Once you’ve purchased all your paints, brushes and supports, you may think you’re ready to start on painting.
One thing you may have forgotten is where you’re going to place your canvas or paper. Did you buy an easel?
Before you run back out to the craft store with your credit card at the ready, you need to do a little investigation.
An easel can be a costly investment. You should understand the differences in various models, so you can choose an easel that’s right for you, your budget and how you plan to paint.
What Kind Of Easel Should I Buy?
Different types of painting require different types of easels. If you’re a watercolorist, a vertical easel will have you dripping paint and water down your paper to the floor. If you plan to do huge canvases, a tabletop model is certainly not suitable. However, if you’re planning a career in miniatures, a tabletop easel is right up your alley.
If you prefer to paint standing, you’ll need a floor model easel, and if you’re ready to face the great outdoors for plein aire painting, then a portable easel will be easy to tote into the wide-open spaces.
Does It Matter What Medium I’m Using?
If you’re painting with oil paint, you know they canvases take a long time to dry. You should use an easel that can stand nearly vertical. The vertical position minimizes the amount of dust that settles on wet oil paint while it’s drying.
Acrylic paint dries rapidly, so the vertical position isn’t necessary for minimizing dust, so you can use whichever style easel you find most convenient.
If you’re a watercolorist, you need to consider the type of painting you do. Juicy, water filled brushes of paint will run gloriously down your paper if you’re painting in a vertical position. If you’re planning to use the runs and drips as part of your painting style, go ahead and use a vertically positioned easel. Just make sure you’ve placed a drop cloth beneath your work area. However, if drips are not part of your composition, an easel that adjusts to a slight slope will be more suitable.
How Much Does An Easel Cost?
Easels range in price from less than $20.00 to over $2000.00, so you can spend as much or as little as your budget allows. If you’re a beginning artist, you’re spending a lot on all the goodies necessary to start painting, so an inexpensive tabletop model or a sketching easel may fit your budget. Once you’ve decided to devote yourself to your new craft, you can start saving for a permanent replacement or put it on your Christmas wish list.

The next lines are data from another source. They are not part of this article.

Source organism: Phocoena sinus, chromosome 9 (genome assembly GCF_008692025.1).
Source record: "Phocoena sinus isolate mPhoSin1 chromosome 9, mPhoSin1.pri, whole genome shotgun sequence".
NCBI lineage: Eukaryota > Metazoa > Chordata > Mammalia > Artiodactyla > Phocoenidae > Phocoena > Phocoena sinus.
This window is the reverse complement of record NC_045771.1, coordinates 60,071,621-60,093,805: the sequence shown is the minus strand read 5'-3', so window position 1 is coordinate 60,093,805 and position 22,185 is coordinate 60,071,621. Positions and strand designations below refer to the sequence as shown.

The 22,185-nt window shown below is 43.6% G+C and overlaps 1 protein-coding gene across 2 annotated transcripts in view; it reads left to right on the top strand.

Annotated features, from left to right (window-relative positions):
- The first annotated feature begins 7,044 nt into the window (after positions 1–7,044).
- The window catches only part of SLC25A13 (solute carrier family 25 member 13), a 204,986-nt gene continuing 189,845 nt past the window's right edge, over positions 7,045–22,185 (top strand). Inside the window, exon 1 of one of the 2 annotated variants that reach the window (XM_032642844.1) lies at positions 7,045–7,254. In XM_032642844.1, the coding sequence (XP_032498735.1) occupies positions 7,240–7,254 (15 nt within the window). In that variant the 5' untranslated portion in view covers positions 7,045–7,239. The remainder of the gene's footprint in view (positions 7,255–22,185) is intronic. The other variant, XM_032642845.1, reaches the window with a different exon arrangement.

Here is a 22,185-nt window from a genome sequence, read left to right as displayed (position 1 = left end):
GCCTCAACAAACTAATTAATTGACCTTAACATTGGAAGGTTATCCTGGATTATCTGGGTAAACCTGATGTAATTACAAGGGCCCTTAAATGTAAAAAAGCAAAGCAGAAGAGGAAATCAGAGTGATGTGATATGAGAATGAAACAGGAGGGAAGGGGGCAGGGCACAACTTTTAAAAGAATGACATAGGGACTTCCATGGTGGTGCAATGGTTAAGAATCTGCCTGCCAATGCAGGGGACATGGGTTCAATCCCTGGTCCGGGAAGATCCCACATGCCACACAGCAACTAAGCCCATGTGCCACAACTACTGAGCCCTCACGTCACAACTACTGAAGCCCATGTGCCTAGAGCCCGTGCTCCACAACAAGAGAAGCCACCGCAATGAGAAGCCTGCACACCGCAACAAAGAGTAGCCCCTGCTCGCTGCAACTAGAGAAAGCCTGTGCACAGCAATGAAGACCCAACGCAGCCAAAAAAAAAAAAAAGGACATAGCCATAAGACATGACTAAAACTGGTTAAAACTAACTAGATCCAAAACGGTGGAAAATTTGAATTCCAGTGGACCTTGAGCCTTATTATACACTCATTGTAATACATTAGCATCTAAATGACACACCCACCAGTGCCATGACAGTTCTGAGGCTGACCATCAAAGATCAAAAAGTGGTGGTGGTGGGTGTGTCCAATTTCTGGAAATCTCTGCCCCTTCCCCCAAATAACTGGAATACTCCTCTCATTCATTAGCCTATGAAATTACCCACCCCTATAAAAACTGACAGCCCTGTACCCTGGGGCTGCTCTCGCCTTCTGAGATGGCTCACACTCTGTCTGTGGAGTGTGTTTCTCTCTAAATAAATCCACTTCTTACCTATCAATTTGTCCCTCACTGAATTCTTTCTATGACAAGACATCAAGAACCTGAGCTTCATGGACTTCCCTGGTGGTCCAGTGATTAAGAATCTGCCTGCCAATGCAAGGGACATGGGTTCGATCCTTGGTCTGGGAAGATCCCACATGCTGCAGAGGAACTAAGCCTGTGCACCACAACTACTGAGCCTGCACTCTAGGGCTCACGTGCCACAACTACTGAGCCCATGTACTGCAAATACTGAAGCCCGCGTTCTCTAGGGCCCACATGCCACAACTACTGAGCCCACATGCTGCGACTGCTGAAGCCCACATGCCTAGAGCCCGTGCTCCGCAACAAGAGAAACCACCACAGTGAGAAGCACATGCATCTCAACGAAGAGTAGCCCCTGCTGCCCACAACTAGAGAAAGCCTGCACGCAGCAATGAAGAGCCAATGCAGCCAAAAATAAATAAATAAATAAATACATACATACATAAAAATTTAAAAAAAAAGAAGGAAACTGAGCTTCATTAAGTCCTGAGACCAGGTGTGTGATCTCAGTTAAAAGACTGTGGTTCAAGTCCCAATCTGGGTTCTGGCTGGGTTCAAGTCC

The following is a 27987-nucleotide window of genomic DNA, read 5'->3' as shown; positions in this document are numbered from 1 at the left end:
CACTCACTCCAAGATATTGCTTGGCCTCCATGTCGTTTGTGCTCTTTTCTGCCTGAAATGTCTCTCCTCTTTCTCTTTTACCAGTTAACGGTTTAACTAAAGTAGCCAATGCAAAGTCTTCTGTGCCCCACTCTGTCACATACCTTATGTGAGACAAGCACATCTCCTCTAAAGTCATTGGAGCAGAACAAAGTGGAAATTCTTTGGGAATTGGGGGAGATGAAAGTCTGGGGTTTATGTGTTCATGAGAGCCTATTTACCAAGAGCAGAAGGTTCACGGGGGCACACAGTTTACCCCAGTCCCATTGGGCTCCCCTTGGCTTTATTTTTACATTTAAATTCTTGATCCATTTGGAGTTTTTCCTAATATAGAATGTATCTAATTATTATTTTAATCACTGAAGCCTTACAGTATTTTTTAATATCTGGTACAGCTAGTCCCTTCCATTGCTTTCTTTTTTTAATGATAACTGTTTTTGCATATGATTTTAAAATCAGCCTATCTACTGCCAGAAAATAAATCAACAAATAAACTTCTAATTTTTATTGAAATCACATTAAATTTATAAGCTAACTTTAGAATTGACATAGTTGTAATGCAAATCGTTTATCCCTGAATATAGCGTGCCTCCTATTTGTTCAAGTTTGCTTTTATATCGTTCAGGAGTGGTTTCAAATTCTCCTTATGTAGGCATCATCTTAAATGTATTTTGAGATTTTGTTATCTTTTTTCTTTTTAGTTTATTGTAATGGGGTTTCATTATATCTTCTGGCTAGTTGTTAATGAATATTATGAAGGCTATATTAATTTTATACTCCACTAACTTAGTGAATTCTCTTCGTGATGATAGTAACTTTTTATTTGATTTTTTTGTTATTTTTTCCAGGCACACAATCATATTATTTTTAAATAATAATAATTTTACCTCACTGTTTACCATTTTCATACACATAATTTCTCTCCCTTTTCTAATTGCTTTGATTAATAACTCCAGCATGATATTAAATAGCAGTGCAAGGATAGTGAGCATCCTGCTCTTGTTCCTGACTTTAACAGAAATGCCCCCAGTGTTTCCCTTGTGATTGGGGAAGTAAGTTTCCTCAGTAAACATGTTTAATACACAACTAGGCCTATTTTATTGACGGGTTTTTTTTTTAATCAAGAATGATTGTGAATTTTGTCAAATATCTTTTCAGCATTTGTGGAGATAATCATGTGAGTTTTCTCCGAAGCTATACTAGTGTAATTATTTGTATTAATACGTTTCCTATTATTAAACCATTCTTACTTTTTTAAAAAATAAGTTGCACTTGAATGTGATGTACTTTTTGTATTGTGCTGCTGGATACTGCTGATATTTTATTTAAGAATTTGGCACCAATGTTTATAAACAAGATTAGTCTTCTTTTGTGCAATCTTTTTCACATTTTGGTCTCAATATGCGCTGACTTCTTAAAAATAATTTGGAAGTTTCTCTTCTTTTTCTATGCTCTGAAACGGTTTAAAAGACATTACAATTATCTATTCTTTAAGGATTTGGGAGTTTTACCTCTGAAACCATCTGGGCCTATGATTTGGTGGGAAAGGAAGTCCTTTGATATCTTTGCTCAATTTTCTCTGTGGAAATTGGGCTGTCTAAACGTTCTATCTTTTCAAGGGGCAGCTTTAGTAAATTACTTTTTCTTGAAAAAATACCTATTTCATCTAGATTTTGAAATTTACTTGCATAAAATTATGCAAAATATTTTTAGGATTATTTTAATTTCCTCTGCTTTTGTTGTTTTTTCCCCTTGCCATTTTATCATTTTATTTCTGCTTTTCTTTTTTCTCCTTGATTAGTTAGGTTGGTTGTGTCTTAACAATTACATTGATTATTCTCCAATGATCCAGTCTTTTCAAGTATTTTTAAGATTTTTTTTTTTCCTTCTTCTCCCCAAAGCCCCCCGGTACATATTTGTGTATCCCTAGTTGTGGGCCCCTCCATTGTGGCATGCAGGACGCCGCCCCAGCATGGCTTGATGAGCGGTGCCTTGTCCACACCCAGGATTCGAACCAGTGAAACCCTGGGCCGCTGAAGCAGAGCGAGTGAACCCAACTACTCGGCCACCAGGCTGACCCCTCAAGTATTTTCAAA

If you’re short on space, tabletop easels are the way to go. They don’t take up precious real estate and they fold up easily for storage. They’re available in a number of forms that include miniature floor easels, tripods and easels with built-in storage drawers. Keep in mind that they won’t support large-scale canvases.
Floor stand easels are built in two configurations. Square, H-frame easels are very stable and are perfect for heroic canvases. However, they take up a lot of floor space and are either difficult or time consuming to disassemble. They are the most costly and largest easels, so be realistic about considering this type of easel for your studio.
Tripod easels are less stable than H-frame easels, but they are simple to fold down for storage and are probably the most popular easel for artists who require an easel that can be positioned vertically. They’re also less costly, weigh less and are perfectly fine if you’re not planning to paint very large pieces.
French easels are great multipurpose easels. They serve as an easel, a sketch box and a carrier for your canvas. They collapse for ease in transporting them, and they hold all your paints and palette. A French easel is also designed to hold a canvas, so you can carry all your supplies in one compact bundle. Their angle can be adjusted from horizontal to vertical. This set-up is perfect to take to and from a classroom or for travel.
Portable, Sketching And Display Easels
These easels are lightweight and fold down easily for treks into the great outdoors. They’re perfect for plein air painting, displaying a painting or if you don’t have room for a bulkier setup.
Buying an easel is a rather personal decision. Your choice of medium, your painting style and the size and material of your supports all play a part in determining which easel is right for you. Take your time to research what’s available in the price range you’ve allocated for your easel. You’re better off spending a little more to get an easel that suits you. It’s a long-term investment, so do your homework first.